The story of the Scottish Women’s Hospital’s “Dames de Royaumont”

The first Scottish Women’s Hospital (SWH) unit was run from within an abandoned French abbey built by Louis IX in 1228. Over the next four years, the vaulted ceilings and decaying walls of these secluded cloisters in Royaumont, France, were transformed into a fully operational 400 bed hospital overseen by Dr Frances Ivens. Its wards, named after preeminent women such as Millicent Fawcett, Joan of Arc, and Elsie Inglis, were to see the coming and going of hundreds of severely wounded allied soldiers, many from across the French and British colonies. As well as pain, grief, and loss, its inhabitants were also to experience some fleeting moments of happiness and respite in the hospital that one unnamed patient described as ‘a great big family’.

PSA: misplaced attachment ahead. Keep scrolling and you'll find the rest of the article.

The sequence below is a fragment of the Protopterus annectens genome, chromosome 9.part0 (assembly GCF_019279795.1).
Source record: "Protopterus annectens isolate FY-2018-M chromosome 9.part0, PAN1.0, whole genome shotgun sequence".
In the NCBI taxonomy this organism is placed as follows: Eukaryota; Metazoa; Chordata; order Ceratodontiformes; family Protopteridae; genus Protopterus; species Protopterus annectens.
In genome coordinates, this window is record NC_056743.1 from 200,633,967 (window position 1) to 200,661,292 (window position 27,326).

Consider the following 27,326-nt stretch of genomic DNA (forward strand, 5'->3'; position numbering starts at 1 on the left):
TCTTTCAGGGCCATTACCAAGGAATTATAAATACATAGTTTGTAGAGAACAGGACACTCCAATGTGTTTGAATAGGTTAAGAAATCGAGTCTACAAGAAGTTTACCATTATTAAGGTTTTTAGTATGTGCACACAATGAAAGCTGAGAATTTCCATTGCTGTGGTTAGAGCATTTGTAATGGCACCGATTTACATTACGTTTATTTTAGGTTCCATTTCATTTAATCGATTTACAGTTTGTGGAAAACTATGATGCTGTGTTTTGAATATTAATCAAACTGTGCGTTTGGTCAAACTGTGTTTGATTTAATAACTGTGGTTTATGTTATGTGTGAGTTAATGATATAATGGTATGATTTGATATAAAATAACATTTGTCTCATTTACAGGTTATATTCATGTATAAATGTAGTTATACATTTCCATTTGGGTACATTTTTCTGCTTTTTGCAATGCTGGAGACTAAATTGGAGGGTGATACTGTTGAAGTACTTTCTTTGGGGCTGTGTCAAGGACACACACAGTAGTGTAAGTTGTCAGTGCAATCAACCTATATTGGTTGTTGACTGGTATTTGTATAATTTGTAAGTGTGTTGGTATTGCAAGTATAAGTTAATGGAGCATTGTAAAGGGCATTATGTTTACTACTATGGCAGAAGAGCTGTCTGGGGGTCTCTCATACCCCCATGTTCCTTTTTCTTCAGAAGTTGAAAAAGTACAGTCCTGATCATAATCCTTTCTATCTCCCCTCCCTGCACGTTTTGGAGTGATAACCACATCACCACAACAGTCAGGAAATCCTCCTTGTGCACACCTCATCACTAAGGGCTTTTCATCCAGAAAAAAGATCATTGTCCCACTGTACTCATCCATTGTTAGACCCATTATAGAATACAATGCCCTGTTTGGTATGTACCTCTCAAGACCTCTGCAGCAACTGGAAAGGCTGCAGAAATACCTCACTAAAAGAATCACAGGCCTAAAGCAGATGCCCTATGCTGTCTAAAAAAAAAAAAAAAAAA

If you would like to research your own family connections with the Scottish Women’s Hospital, our collections include the personnel files of the many indomitable women who served with the Hospital between 1914 and 1919, including Dr Frances Ivens. The collection also contains a comprehensive list of SWH members organised by unit.


Go to the Glasgow Libraries Facebook page to see images of the unit at Royaumont Abbey, and look out for more SWH themed blog posts next year!

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